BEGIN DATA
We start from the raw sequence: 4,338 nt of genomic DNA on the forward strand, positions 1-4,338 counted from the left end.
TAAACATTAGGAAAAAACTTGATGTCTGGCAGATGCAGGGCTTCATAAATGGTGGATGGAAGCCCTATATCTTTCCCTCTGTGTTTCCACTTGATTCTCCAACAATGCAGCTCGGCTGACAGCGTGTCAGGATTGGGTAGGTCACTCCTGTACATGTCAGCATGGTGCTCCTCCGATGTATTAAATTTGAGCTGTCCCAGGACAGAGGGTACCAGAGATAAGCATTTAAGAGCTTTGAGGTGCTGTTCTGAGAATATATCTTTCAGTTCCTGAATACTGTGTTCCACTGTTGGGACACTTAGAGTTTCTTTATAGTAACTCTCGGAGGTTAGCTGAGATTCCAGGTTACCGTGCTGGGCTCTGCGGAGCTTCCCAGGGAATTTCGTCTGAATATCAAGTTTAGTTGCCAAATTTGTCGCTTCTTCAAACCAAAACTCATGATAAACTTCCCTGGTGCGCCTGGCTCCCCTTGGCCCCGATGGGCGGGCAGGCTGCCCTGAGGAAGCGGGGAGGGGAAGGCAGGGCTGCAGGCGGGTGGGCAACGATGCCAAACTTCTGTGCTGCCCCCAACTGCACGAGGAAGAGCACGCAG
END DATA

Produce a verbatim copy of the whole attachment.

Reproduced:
We start from the raw sequence: 4,338 nt of genomic DNA on the forward strand, positions 1-4,338 counted from the left end.
TAAACATTAGGAAAAAACTTGATGTCTGGCAGATGCAGGGCTTCATAAATGGTGGATGGAAGCCCTATATCTTTCCCTCTGTGTTTCCACTTGATTCTCCAACAATGCAGCTCGGCTGACAGCGTGTCAGGATTGGGTAGGTCACTCCTGTACATGTCAGCATGGTGCTCCTCCGATGTATTAAATTTGAGCTGTCCCAGGACAGAGGGTACCAGAGATAAGCATTTAAGAGCTTTGAGGTGCTGTTCTGAGAATATATCTTTCAGTTCCTGAATACTGTGTTCCACTGTTGGGACACTTAGAGTTTCTTTATAGTAACTCTCGGAGGTTAGCTGAGATTCCAGGTTACCGTGCTGGGCTCTGCGGAGCTTCCCAGGGAATTTCGTCTGAATATCAAGTTTAGTTGCCAAATTTGTCGCTTCTTCAAACCAAAACTCATGATAAACTTCCCTGGTGCGCCTGGCTCCCCTTGGCCCCGATGGGCGGGCAGGCTGCCCTGAGGAAGCGGGGAGGGGAAGGCAGGGCTGCAGGCGGGTGGGCAACGATGCCAAACTTCTGTGCTGCCCCCAACTGCACGAGGAAGAGCACGCAG